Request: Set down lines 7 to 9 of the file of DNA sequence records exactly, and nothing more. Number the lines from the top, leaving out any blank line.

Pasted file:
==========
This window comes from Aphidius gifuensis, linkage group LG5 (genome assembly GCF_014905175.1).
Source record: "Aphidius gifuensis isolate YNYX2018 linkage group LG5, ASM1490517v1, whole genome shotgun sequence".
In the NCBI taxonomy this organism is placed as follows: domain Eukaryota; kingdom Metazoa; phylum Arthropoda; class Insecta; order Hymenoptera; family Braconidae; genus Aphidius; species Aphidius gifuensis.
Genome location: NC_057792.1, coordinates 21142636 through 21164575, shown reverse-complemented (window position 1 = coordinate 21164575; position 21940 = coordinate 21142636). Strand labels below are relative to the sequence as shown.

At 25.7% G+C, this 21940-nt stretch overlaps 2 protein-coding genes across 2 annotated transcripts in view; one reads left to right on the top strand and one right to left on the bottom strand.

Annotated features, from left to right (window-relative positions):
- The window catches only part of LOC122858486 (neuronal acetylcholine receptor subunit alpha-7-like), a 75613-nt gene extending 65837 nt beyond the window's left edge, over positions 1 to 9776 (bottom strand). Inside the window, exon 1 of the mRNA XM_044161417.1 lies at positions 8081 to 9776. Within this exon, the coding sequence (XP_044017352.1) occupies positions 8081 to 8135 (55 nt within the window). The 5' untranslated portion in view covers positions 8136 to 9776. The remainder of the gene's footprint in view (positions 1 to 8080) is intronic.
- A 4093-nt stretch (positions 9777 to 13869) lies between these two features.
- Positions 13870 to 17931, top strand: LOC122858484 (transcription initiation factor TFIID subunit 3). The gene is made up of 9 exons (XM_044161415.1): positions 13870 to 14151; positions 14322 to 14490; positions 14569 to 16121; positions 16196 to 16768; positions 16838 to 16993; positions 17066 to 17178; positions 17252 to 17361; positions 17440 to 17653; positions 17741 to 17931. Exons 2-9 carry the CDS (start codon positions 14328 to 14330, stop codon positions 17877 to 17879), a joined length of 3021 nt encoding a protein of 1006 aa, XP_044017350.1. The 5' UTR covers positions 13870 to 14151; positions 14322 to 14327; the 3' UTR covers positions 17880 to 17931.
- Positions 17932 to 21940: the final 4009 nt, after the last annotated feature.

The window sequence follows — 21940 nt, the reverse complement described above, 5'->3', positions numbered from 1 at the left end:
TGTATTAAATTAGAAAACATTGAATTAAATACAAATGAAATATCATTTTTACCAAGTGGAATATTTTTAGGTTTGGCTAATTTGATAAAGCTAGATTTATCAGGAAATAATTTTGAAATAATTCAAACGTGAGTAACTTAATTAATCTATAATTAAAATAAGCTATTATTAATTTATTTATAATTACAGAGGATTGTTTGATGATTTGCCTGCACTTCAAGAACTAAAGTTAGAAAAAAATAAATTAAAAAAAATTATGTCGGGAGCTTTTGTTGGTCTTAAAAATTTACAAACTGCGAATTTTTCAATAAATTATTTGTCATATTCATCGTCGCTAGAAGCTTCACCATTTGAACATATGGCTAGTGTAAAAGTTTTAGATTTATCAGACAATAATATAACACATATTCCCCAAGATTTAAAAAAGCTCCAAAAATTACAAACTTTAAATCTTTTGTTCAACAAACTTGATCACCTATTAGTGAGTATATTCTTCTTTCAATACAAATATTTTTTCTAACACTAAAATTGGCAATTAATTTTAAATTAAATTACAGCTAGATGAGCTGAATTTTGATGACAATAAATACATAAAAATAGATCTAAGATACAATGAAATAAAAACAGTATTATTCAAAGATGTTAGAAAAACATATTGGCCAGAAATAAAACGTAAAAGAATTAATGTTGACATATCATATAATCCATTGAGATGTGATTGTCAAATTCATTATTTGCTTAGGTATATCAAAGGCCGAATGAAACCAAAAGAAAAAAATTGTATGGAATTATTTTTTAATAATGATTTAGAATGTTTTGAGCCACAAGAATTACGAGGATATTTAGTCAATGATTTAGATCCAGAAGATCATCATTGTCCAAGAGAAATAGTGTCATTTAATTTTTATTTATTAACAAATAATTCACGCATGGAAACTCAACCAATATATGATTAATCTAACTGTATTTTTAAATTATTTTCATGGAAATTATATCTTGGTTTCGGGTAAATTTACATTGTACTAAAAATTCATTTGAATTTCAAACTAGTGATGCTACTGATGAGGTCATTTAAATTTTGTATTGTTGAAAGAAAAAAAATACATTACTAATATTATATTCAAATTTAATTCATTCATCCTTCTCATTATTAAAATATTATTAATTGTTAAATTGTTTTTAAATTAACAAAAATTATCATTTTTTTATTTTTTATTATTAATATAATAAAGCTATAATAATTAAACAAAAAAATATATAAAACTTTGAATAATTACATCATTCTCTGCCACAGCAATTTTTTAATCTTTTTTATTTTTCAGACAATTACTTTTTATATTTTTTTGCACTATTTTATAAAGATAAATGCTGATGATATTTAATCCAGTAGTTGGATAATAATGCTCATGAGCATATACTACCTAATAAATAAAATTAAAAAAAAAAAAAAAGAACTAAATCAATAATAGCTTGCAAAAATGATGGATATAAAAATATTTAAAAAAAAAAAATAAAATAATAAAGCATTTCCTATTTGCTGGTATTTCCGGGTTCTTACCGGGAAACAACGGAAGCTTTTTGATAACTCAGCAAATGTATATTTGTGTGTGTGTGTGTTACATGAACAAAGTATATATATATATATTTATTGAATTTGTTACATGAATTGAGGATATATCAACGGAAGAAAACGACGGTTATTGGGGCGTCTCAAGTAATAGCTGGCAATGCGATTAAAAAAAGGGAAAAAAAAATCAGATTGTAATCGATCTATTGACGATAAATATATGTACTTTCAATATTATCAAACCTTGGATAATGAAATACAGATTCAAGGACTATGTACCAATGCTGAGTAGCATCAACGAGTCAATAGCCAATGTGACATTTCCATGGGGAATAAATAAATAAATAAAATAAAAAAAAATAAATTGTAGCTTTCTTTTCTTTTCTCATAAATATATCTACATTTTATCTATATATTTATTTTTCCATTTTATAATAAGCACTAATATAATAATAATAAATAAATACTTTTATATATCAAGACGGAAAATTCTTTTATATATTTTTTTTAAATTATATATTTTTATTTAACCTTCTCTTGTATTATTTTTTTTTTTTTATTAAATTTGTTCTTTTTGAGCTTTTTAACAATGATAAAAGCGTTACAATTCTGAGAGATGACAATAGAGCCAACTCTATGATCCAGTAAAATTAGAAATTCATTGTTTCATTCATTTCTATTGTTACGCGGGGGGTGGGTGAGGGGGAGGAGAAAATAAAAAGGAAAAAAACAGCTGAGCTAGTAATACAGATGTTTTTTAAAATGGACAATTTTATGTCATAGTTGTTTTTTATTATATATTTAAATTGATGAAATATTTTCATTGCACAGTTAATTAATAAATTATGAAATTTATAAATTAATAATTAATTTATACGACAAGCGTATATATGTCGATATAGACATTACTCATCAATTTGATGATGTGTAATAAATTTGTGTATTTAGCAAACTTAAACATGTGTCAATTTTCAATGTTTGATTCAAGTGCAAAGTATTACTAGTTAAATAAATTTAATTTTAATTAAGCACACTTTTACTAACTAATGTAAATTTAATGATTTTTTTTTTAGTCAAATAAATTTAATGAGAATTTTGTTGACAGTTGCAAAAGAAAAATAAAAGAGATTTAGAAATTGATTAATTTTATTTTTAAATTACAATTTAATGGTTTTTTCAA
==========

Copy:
- The window catches only part of LOC122858486 (neuronal acetylcholine receptor subunit alpha-7-like), a 75613-nt gene extending 65837 nt beyond the window's left edge, over positions 1 to 9776 (bottom strand). Inside the window, exon 1 of the mRNA XM_044161417.1 lies at positions 8081 to 9776. Within this exon, the coding sequence (XP_044017352.1) occupies positions 8081 to 8135 (55 nt within the window). The 5' untranslated portion in view covers positions 8136 to 9776. The remainder of the gene's footprint in view (positions 1 to 8080) is intronic.
- A 4093-nt stretch (positions 9777 to 13869) lies between these two features.
- Positions 13870 to 17931, top strand: LOC122858484 (transcription initiation factor TFIID subunit 3). The gene is made up of 9 exons (XM_044161415.1): positions 13870 to 14151; positions 14322 to 14490; positions 14569 to 16121; positions 16196 to 16768; positions 16838 to 16993; positions 17066 to 17178; positions 17252 to 17361; positions 17440 to 17653; positions 17741 to 17931. Exons 2-9 carry the CDS (start codon positions 14328 to 14330, stop codon positions 17877 to 17879), a joined length of 3021 nt encoding a protein of 1006 aa, XP_044017350.1. The 5' UTR covers positions 13870 to 14151; positions 14322 to 14327; the 3' UTR covers positions 17880 to 17931.